Bidenomics Hurts Small Businesses and the Middle Class
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Bidenomics Hurts Small Businesses and the Middle Class

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Bidenomics Hurts Small Businesses and the Middle Class

by Alfredo Ortiz

“That’s Bidenomics in action,” boasted President Biden on Thursday in response to the monthly inflation report that showed prices rose by around twice the Federal Reserve’s target rate over the last year. That’s nothing to brag about. In fact, over the course of Biden’s term, prices of goods and services are up by nearly 20%. The price of a gallon of gas is up around two-thirds since he took office.

What’s more, due to the Federal Reserve’s efforts to tame Bidenflation, mortgage rates are nearing 8%, and small businesses are paying double-digit interest on new loans — if they can get credit at all. As Laura Lacy, who owns Attic Brewing in Philadelphia, explained recently, “Everybody I’m talking to who needs a loan right now isn’t able to get one.”

As a result of these Bidenomics, Americans face a cost-of-living crisis and a credit crunch. This painful inflation is reducing real wages and eroding living standards. It’s eliminating small businesses already-thin profit margins. According to JCN’s most recent national SBIQ poll, half of small business owners say inflation is a top concern, and two-thirds are concerned about accessing credit due to rising rates.

As the Denver Post reported recently, “Finding a way to pay the monthly bills is forcing small-business owners to consider all options: from cutting back staff and hours of operation, to changing a business’ focus and raising prices, to moving into a smaller space, and even to making the difficult decision of closing up shop.”

Saga Pastry and Sandwich in Las Vegas was forced to close last year due to what owner Gert Kvalsund described as “skyrocketing” prices. The Scandanavian eatery couldn’t pass these increased costs on to its consumers. “When it comes to prices, there’s only so much that people will pay for a sandwich and a waffle,” said Kvalsund.

The Den Smokehouse & Brewery near Fresno, California, was also recently forced to close because it couldn’t keep up with Bidenflation. “We were buying tri-tip for $3.89 a pound, now we are up $8, maybe $9 a pound,” said owner Caleb Walker, whose deep fryer oil costs also increased from $20 to $44.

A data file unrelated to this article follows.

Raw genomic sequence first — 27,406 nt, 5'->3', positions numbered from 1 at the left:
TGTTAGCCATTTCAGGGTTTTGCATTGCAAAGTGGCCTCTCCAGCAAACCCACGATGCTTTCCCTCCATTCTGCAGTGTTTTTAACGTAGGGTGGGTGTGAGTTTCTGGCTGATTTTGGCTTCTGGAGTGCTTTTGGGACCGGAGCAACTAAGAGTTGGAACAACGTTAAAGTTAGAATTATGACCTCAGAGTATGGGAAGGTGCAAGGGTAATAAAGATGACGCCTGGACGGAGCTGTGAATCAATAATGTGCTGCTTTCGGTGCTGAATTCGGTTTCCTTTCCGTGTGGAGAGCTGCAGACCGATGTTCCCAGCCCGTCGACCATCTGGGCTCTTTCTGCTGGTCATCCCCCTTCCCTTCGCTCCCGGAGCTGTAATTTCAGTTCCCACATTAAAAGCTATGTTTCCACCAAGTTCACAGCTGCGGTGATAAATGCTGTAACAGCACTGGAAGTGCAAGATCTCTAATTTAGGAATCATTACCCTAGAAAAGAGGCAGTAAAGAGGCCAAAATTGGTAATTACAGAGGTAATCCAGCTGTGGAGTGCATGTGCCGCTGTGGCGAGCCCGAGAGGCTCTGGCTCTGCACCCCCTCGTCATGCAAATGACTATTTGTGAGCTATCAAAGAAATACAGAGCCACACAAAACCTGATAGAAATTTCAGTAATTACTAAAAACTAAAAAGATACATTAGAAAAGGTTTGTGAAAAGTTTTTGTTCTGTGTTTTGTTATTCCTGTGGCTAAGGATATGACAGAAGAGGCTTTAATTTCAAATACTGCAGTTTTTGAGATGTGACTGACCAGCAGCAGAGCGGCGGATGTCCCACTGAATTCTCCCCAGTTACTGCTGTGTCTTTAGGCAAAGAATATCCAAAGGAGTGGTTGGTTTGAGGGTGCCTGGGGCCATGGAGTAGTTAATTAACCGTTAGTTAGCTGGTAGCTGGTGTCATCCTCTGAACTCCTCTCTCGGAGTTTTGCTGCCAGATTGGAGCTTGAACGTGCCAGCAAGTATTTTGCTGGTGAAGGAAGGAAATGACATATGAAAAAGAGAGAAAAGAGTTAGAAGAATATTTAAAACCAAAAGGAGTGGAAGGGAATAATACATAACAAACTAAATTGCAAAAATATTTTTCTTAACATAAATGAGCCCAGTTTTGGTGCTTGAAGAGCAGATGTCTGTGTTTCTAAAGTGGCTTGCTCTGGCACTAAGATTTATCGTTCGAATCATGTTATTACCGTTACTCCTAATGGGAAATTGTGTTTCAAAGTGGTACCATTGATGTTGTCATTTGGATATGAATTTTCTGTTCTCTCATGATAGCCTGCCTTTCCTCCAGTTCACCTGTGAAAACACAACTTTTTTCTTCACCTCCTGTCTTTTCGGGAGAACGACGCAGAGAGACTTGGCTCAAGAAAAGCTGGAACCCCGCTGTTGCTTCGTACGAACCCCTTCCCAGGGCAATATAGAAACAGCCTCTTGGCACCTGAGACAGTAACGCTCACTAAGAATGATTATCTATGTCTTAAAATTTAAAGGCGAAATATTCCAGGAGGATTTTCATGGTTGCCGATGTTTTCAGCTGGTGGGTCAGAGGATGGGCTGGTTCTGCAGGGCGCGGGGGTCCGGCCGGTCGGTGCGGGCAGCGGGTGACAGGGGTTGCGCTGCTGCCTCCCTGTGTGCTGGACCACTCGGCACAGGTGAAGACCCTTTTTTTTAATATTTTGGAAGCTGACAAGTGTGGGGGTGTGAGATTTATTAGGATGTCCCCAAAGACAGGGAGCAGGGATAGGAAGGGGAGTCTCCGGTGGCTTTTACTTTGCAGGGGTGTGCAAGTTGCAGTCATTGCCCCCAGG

Walker tried to offset these costs by raising the price of his tri-tip sandwich from $11 to $16. Yet at those prices, middle-class customers eat at home. “It’s pretty depressing,” said Walker. I “spent a lot of time, a lot of effort, a lot of money.”

No wonder only 28% of Americans are satisfied with the economy, according to a new NBC poll. The poll revealed Republicans hold a 21-point advantage over Democrats on the economy, the party’s largest lead in 32 years.

Even some Democrats are beginning to turn on Bidenomics. “Dems pressure White House to change economic message,” reports Politico. Axios explains, “The Biden re-election campaign’s decision to brand the economy under the president’s name is looking like an early blunder that misread the public’s deep pessimism about how things are going on that front.”

I’d go further and say Bidenomics is the worst branding fail since the New Coke debacle of 1985.

Bidenomics’ reckless spending, including the projected $1.7 trillion 2023 deficit, has led to too many dollars chasing too few goods, bidding up prices, and diluting the currency already in existence. This spending comes on top of several trillion dollars worth of unneeded spending packages passed during the first two years of his presidency.

Biden is also partly responsible for the $4 gas burdening families, consumers, and businesses. He recently blocked hundreds of millions of barrels of oil in Alaska that could increase supply, rebuild the depleted strategic petroleum reserve, and bring down prices. From Day 1 of his presidency, when he canceled the Keystone XL pipeline, Biden has waged a war on traditional energy, contributing to today’s pain at the pump.

As a result of these higher costs, small business bankruptcies are surging, credit card debt is at record levels, and ordinary families are financially stressed.

Declining living standards. Consumers tapped out. Families struggling to make ends meet. And small businesses closing. That’s Bidenomics in action.

Alfredo Ortiz is president and CEO of Job Creators Network, author of The Real Race Revolutionaries, and co-host of the Main Street Matters podcast.